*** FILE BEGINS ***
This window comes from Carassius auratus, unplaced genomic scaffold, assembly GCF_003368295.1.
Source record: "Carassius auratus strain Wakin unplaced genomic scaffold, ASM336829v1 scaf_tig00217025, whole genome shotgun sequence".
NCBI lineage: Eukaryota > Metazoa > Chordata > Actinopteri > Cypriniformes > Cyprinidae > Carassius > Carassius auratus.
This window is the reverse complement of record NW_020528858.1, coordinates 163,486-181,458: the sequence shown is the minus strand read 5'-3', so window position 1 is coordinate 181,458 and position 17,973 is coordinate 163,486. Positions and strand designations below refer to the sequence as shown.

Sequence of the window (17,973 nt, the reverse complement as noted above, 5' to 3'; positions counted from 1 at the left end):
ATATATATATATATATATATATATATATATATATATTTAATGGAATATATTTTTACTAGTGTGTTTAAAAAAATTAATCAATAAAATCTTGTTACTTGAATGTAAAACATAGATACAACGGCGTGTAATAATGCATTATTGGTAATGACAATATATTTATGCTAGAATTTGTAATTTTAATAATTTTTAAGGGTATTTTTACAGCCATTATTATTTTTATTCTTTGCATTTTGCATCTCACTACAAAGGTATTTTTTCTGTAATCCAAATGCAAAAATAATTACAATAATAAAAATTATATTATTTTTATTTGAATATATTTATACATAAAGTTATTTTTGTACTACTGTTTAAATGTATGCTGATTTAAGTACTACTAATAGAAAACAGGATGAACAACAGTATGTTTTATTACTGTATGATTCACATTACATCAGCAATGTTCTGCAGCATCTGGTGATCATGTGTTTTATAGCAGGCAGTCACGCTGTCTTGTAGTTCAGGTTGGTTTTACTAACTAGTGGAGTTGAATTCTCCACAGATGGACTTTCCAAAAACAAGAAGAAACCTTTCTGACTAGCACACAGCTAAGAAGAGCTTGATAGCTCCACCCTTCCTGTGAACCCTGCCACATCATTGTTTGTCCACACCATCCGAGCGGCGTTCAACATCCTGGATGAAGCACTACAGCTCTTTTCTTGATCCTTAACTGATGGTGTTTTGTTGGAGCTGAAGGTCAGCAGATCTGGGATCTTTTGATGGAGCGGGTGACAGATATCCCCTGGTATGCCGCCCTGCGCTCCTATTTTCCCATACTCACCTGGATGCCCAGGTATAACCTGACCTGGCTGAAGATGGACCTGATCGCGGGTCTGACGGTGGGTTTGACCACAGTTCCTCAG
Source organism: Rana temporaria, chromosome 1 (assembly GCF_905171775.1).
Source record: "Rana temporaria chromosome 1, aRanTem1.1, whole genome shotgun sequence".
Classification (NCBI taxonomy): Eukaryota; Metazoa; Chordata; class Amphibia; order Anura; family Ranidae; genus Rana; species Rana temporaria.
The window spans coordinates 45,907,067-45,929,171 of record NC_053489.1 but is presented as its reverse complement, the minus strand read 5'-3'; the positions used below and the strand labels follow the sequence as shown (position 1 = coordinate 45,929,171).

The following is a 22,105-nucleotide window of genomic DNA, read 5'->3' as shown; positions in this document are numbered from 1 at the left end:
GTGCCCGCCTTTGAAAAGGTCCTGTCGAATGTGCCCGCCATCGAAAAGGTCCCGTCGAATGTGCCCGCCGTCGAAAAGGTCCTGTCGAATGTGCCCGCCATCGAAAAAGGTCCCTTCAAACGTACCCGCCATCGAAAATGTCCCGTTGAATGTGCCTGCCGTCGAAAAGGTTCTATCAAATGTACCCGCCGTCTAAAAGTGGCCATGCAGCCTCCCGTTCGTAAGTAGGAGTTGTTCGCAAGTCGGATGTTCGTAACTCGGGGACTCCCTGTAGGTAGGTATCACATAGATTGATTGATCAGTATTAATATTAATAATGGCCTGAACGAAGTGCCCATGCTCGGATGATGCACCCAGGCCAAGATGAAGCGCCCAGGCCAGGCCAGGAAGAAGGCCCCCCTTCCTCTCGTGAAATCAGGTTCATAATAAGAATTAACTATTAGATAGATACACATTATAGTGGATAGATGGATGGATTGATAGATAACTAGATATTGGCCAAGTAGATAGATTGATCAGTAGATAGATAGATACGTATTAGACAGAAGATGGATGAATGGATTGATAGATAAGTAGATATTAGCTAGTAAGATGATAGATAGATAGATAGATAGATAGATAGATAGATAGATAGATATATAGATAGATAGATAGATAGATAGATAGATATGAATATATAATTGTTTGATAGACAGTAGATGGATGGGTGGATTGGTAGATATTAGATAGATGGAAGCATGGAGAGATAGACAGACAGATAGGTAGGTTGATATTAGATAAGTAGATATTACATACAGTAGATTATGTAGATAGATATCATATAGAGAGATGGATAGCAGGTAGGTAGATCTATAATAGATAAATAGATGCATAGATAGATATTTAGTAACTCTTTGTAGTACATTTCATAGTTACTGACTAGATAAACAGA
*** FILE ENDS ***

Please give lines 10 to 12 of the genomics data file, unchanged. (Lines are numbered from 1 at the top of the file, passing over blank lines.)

The window spans coordinates 45,907,067-45,929,171 of record NC_053489.1 but is presented as its reverse complement, the minus strand read 5'-3'; the positions used below and the strand labels follow the sequence as shown (position 1 = coordinate 45,929,171).

The following is a 22,105-nucleotide window of genomic DNA, read 5'->3' as shown; positions in this document are numbered from 1 at the left end:
GTGCCCGCCTTTGAAAAGGTCCTGTCGAATGTGCCCGCCATCGAAAAGGTCCCGTCGAATGTGCCCGCCGTCGAAAAGGTCCTGTCGAATGTGCCCGCCATCGAAAAAGGTCCCTTCAAACGTACCCGCCATCGAAAATGTCCCGTTGAATGTGCCTGCCGTCGAAAAGGTTCTATCAAATGTACCCGCCGTCTAAAAGTGGCCATGCAGCCTCCCGTTCGTAAGTAGGAGTTGTTCGCAAGTCGGATGTTCGTAACTCGGGGACTCCCTGTAGGTAGGTATCACATAGATTGATTGATCAGTATTAATATTAATAATGGCCTGAACGAAGTGCCCATGCTCGGATGATGCACCCAGGCCAAGATGAAGCGCCCAGGCCAGGCCAGGAAGAAGGCCCCCCTTCCTCTCGTGAAATCAGGTTCATAATAAGAATTAACTATTAGATAGATACACATTATAGTGGATAGATGGATGGATTGATAGATAACTAGATATTGGCCAAGTAGATAGATTGATCAGTAGATAGATAGATACGTATTAGACAGAAGATGGATGAATGGATTGATAGATAAGTAGATATTAGCTAGTAAGATGATAGATAGATAGATAGATAGATAGATAGATAGATAGATAGATATATAGATAGATAGATAGATAGATAGATAGATATGAATATATAATTGTTTGATAGACAGTAGATGGATGGGTGGATTGGTAGATATTAGATAGATGGAAGCATGGAGAGATAGACAGACAGATAGGTAGGTTGATATTAGATAAGTAGATATTACATACAGTAGATTATGTAGATAGATATCATATAGAGAGATGGATAGCAGGTAGGTAGATCTATAATAGATAAATAGATGCATAGATAGATATTTAGTAACTCTTTGTAGTACATTTCATAGTTACTGACTAGATAAACAGA